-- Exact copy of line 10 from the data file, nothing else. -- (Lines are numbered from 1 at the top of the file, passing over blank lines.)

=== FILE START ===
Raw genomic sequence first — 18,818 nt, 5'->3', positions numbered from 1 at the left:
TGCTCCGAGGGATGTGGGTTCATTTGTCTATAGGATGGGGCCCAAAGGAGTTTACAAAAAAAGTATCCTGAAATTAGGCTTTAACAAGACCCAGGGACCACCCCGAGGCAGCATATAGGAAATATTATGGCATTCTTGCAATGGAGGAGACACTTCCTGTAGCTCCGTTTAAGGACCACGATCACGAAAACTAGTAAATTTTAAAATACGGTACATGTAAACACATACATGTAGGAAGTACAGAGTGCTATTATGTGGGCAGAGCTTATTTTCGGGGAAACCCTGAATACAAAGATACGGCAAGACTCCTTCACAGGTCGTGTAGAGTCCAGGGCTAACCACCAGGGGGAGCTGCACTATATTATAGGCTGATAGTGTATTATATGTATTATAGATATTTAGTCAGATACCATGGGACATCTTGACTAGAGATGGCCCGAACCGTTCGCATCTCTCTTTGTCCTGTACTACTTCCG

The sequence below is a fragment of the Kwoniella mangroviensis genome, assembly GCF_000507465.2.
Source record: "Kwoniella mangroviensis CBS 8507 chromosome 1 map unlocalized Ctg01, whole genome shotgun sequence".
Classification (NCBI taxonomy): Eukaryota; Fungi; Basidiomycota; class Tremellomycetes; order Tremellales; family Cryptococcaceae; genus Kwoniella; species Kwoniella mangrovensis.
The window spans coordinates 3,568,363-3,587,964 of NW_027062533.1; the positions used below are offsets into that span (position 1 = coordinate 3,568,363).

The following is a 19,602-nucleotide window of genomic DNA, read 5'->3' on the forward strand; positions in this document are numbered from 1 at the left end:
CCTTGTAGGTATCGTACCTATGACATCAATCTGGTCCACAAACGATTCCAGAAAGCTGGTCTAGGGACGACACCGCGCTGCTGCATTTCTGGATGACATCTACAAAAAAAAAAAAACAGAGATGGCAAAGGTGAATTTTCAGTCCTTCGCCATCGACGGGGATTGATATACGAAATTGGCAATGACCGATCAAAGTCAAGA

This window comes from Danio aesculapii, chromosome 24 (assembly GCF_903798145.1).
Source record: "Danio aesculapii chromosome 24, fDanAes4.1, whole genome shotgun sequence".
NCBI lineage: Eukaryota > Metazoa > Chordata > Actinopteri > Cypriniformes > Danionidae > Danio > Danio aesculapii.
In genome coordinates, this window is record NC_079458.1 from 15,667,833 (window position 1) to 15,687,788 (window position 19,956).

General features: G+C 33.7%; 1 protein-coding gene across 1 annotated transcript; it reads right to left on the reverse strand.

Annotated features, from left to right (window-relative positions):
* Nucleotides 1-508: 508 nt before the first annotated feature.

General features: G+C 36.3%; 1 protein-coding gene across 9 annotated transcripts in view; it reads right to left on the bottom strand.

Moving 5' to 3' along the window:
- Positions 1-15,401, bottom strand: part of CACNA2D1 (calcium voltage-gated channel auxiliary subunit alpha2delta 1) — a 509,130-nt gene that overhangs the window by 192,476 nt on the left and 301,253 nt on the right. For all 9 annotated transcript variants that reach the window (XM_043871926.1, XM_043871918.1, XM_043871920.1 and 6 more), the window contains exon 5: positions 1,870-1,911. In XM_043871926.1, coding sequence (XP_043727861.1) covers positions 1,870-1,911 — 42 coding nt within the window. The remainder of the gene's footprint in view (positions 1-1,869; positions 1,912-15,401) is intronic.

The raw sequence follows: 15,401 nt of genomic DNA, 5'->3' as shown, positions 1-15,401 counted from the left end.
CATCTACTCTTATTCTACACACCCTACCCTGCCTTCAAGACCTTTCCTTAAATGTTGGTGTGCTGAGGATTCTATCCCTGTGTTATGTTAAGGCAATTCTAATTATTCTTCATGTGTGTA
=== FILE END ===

Source record: "Danio aesculapii chromosome 24, fDanAes4.1, whole genome shotgun sequence".